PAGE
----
A recent article “Can This Beef Cooperative Become ‘the West’s Largest Climate-Smart Ranching Program’?” on Civil Eats, highlights the audacious goal of Country Natural Beef (CNB), as a 100-member beef cooperative, to participate in a carbon sequestration program and track how much CO2 their members are capturing across 6.5 million acres. With the potential to sequester 1-4 metric tons of soil carbon per acre, that could translate to as much as 26 million tons of metric carbon/year or the equivalent of removing at least 1.3 billion gasoline-powered cars from the road for one year.
Long-time Holistic Management practitioner, Jack Southworth, who is a member of Country Natural Beef, has been practicing Holistic Management on his 12,700-acre ranch since the 1980s and has enrolled in CNB’s Grazewell Program.
This program is in collaboration with Sustainable Northwest, who along with research partners received a $10 million grant from the USDA Climate Smart Agriculture Program to assist with scaling this project across the 6.5 million acres that the CNB members manage as one of the largest climate smart ranching program.
The Civil Eats article attempts to distinguish the difference between Holistic Management and Regenerative Agriculture, suggesting that regenerative agriculture focused more on “scientific indicators,” despite the fact that the indicators they reference (bare ground, water infiltration, soil organic matter, and plant diversity) are the same indicators used in Holistic Management to determine ecosystem process function and health.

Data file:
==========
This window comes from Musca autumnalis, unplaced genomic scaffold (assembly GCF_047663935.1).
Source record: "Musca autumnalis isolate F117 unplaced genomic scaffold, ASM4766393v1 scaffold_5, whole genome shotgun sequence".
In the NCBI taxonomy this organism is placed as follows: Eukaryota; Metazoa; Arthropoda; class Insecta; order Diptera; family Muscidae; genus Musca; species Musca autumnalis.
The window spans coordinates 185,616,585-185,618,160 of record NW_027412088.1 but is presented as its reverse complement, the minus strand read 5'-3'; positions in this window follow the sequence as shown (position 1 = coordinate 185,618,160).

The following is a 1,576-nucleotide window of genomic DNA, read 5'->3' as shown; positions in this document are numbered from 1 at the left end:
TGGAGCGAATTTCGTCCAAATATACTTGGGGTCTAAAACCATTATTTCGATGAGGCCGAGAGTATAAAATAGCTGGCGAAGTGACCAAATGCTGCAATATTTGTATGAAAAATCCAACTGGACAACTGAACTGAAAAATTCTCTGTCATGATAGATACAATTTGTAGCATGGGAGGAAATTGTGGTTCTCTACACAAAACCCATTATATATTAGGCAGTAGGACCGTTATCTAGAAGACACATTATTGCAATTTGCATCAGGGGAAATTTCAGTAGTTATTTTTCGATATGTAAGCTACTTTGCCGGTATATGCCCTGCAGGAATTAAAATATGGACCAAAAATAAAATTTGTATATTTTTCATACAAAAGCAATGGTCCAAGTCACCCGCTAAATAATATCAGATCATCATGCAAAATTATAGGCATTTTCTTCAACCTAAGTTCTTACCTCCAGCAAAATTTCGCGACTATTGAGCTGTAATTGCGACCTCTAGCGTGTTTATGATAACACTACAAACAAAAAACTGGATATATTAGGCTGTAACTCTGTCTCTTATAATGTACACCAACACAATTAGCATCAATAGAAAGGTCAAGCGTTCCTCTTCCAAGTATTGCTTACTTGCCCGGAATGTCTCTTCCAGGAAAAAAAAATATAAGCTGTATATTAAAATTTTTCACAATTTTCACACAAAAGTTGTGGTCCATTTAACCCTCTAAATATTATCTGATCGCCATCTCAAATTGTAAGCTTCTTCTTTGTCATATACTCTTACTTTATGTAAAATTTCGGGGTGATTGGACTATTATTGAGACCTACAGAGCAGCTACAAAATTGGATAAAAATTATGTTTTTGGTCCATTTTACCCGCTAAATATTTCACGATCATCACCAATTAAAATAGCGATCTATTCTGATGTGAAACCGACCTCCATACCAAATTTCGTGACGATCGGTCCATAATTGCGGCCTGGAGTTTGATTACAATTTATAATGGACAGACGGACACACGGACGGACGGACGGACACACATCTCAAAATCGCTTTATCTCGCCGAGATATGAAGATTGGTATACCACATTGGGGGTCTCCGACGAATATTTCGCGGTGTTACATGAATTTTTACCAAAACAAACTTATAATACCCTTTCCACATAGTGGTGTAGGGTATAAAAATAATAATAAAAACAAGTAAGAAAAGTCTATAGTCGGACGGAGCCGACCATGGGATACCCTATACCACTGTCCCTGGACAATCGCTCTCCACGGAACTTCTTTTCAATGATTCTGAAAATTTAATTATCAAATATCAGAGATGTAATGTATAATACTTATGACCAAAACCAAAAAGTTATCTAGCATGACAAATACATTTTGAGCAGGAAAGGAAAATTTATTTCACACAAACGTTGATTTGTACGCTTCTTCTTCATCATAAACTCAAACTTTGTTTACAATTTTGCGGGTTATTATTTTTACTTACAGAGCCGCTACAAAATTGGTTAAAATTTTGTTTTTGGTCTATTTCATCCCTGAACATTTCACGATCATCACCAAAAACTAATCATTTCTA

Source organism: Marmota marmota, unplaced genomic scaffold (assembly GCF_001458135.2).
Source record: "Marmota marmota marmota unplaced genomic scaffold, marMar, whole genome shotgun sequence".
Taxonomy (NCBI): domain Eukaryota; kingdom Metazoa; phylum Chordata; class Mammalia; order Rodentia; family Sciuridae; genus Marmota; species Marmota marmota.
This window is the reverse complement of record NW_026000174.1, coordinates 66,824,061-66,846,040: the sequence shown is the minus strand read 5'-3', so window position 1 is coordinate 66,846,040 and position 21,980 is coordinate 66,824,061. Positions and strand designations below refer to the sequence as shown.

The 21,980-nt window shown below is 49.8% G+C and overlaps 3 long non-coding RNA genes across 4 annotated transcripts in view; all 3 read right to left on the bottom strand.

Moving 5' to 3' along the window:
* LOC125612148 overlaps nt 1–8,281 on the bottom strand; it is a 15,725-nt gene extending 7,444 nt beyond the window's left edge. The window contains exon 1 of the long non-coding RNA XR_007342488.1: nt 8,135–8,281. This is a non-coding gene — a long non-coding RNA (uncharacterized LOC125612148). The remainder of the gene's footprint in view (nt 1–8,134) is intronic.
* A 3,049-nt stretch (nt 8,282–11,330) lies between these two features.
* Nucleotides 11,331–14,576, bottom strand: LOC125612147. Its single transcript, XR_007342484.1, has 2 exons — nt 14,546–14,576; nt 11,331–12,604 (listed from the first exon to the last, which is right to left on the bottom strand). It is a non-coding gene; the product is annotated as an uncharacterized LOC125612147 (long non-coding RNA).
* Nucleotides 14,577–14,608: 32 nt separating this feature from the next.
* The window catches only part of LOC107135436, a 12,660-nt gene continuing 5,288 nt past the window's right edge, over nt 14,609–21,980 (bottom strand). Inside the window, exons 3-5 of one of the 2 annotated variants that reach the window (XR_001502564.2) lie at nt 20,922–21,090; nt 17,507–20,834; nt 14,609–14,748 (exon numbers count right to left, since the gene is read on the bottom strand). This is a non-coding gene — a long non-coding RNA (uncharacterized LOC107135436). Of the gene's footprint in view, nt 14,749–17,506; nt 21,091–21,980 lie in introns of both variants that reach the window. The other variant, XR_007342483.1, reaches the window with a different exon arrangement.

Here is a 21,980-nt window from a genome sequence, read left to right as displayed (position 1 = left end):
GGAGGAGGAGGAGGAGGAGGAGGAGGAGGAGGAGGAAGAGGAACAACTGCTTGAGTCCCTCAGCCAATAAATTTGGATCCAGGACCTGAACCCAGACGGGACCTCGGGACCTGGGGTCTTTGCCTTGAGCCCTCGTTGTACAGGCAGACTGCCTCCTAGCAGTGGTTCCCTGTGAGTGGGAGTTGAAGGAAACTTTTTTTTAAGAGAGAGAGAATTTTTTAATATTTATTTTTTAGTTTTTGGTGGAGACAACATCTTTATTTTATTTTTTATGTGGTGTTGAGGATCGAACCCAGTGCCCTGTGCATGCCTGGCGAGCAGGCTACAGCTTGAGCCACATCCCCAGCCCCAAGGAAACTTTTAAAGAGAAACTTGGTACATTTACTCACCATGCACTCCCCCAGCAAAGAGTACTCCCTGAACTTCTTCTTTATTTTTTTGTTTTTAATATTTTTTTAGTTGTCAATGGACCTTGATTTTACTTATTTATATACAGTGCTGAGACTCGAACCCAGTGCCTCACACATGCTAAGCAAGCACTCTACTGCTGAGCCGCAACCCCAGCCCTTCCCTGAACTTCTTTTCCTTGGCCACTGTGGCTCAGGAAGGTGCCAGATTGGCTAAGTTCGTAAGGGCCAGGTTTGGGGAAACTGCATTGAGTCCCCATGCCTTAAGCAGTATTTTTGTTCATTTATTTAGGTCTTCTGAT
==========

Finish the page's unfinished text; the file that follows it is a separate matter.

They also reference Hannah Gosnell’s study which discusses the paradigm shift toward system thinking that is required to practice Holistic Management. Thus, the actual process of Holistic Decision-Making is what is hard to quantify, while the results achieved through using the various planning processes through indicators of improved land health and profitability are not. Even indicators of improved quality of life (like being able to take vacations) can be quantifiable but usually captured through qualitative research or self-reporting.
Jack Southworth is quoted as saying: “Let’s use Holistic Management for goal setting in quality of life, landscape, production, and let’s not argue about whether Holistic Management itself is scientifically valid. Instead, let’s use uniform, scientifically-supported monitoring and figure out if our rangelands are getting more diversified with healthier soils.”
The goal of the Grazewell program is to measure the results of any regenerative practice, which CNB, their collaborator Northway Ranch Services, and Sustainable Northwest defined as “any practice, process or management technique that increases the function of the systems on which it relies.”
The Grazewell program completed baseline monitoring on ranches in 2021-2022 and ranchers will participate in educational programs with grazing planning support before data is collected again in 3-5 years to see what types of improvement occurred.
Click here to listen to a radio interview with Jack Southworth.